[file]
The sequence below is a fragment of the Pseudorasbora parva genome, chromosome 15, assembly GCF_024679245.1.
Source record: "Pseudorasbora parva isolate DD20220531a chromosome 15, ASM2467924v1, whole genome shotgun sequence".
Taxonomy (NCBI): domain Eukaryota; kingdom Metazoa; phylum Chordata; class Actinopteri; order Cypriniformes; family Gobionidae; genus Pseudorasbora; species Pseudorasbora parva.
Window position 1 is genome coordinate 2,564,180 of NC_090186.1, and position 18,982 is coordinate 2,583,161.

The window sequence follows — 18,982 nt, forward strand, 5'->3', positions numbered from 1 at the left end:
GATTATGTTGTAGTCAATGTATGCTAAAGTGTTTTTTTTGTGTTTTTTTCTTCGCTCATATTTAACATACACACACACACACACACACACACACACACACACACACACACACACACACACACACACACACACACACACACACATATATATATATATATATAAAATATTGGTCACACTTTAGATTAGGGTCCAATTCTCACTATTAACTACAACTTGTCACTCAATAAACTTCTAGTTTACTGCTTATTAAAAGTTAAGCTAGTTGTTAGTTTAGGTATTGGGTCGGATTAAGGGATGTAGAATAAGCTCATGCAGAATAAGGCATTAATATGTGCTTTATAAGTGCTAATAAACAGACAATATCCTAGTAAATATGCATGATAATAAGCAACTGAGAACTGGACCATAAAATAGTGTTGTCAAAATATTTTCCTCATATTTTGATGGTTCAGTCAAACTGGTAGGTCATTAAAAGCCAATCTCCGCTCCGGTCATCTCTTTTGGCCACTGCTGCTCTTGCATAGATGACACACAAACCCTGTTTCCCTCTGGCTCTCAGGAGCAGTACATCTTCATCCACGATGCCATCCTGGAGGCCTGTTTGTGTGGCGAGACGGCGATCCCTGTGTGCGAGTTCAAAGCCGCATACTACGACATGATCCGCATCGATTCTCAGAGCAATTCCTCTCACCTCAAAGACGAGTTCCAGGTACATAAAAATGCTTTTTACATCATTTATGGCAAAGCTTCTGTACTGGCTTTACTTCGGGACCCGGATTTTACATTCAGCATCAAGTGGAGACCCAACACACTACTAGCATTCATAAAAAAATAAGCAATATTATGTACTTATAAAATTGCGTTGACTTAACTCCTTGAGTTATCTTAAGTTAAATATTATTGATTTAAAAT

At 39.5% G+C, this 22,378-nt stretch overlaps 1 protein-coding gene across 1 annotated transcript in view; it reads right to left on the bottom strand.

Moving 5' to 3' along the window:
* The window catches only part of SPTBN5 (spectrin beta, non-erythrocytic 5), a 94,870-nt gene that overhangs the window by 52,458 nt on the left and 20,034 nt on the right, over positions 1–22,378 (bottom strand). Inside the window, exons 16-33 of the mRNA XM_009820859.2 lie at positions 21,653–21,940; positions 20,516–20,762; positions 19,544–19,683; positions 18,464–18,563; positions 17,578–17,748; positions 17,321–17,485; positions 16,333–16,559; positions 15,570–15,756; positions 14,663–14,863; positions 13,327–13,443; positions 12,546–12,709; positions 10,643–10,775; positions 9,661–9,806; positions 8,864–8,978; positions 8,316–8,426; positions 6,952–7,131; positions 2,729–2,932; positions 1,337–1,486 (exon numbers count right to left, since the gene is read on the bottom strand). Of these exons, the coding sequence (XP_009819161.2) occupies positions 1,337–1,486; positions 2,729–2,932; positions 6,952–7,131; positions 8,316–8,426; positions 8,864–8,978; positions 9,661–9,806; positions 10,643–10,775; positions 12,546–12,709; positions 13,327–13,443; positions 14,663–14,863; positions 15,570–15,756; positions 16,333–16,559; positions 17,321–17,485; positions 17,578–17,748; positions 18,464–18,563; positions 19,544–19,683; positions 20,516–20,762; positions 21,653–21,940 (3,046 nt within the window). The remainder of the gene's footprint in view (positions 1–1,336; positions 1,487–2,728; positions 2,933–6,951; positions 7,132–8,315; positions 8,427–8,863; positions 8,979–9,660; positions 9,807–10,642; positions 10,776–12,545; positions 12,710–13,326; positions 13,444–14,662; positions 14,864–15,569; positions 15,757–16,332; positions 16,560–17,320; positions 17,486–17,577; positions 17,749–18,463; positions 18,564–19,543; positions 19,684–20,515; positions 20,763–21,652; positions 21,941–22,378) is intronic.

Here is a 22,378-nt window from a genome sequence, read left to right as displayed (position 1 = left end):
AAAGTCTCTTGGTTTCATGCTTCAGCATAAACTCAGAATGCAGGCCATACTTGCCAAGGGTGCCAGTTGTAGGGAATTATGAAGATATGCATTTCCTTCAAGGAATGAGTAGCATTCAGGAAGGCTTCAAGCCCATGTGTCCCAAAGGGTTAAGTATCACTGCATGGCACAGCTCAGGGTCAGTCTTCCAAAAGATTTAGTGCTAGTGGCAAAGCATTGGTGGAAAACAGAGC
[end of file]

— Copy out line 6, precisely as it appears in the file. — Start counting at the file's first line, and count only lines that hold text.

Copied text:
GATTATGTTGTAGTCAATGTATGCTAAAGTGTTTTTTTTGTGTTTTTTTCTTCGCTCATATTTAACATACACACACACACACACACACACACACACACACACACACACACACACACACACACACACACACACACACACACACATATATATATATATATATAAAATATTGGTCACACTTTAGATTAGGGTCCAATTCTCACTATTAACTACAACTTGTCACTCAATAAACTTCTAGTTTACTGCTTATTAAAAGTTAAGCTAGTTGTTAGTTTAGGTATTGGGTCGGATTAAGGGATGTAGAATAAGCTCATGCAGAATAAGGCATTAATATGTGCTTTATAAGTGCTAATAAACAGACAATATCCTAGTAAATATGCATGATAATAAGCAACTGAGAACTGGACCATAAAATAGTGTTGTCAAAATATTTTCCTCATATTTTGATGGTTCAGTCAAACTGGTAGGTCATTAAAAGCCAATCTCCGCTCCGGTCATCTCTTTTGGCCACTGCTGCTCTTGCATAGATGACACACAAACCCTGTTTCCCTCTGGCTCTCAGGAGCAGTACATCTTCATCCACGATGCCATCCTGGAGGCCTGTTTGTGTGGCGAGACGGCGATCCCTGTGTGCGAGTTCAAAGCCGCATACTACGACATGATCCGCATCGATTCTCAGAGCAATTCCTCTCACCTCAAAGACGAGTTCCAGGTACATAAAAATGCTTTTTACATCATTTATGGCAAAGCTTCTGTACTGGCTTTACTTCGGGACCCGGATTTTACATTCAGCATCAAGTGGAGACCCAACACACTACTAGCATTCATAAAAAAATAAGCAATATTATGTACTTATAAAATTGCGTTGACTTAACTCCTTGAGTTATCTTAAGTTAAATATTATTGATTTAAAAT